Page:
A Fast Mile Is More Impressive Than a Slow Marathon
I’ll always find it more impressive when someone tries to run their fastest possible Mile than when someone putters through an ultra and then expects adulation because they managed not to die.
By Martin Fritz Huber, Outside
Last year, speaking to Outside, ultrarunner Rickey Gates made the following observation while reflecting on Mount Marathon, the brief but notoriously brutal mountain race in Seward, Alaska: “There’s a great fascination with ultras being harder than other races,” Gates said, “but the Mile is every bit as difficult as 100 miles if you apply yourself to it.”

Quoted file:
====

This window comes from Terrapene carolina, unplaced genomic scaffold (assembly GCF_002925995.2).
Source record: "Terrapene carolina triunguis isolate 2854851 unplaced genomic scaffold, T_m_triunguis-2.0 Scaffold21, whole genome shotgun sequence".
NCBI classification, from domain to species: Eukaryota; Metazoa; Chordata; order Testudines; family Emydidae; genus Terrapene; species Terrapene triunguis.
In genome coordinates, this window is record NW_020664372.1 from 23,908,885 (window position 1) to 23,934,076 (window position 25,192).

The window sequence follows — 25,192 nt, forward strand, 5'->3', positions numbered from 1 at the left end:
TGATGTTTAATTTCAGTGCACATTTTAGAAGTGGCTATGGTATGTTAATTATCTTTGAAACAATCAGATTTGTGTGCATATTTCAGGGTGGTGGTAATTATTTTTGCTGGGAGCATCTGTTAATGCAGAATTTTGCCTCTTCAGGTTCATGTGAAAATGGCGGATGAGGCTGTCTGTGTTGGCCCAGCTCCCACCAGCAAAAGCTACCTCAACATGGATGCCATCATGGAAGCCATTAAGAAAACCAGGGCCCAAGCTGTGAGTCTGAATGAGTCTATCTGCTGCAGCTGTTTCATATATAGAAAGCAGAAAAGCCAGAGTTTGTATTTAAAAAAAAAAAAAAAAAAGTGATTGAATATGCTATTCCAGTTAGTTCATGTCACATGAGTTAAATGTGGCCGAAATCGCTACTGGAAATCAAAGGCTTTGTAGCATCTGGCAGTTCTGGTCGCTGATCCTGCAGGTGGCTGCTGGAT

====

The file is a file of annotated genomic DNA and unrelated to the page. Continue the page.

Coming from a guy who is currently wrapping up a 4,000-mile run across the country, the notion that four laps around a track can potentially pose a serious challenge might seem a little surprising. The Mile is every bit as difficult as 100 miles? How can that be the case? Only a sliver of the global running population will ever experience the rigors of racing Western States or Leadville. The Mile run, on the other hand, is firmly ensconced as an enduringly unpopular fixture in high school gym classes from Miami to Anchorage.
When the goal is merely to finish, it’s logical to assume that the longer the race, the more formidable the task. There are exceptions, of course. Mount Marathon is “only” a 5K, but every year runners struggle to complete the precipitous 3,000-foot ascent/descent in one piece. In 2012, someone disappeared.
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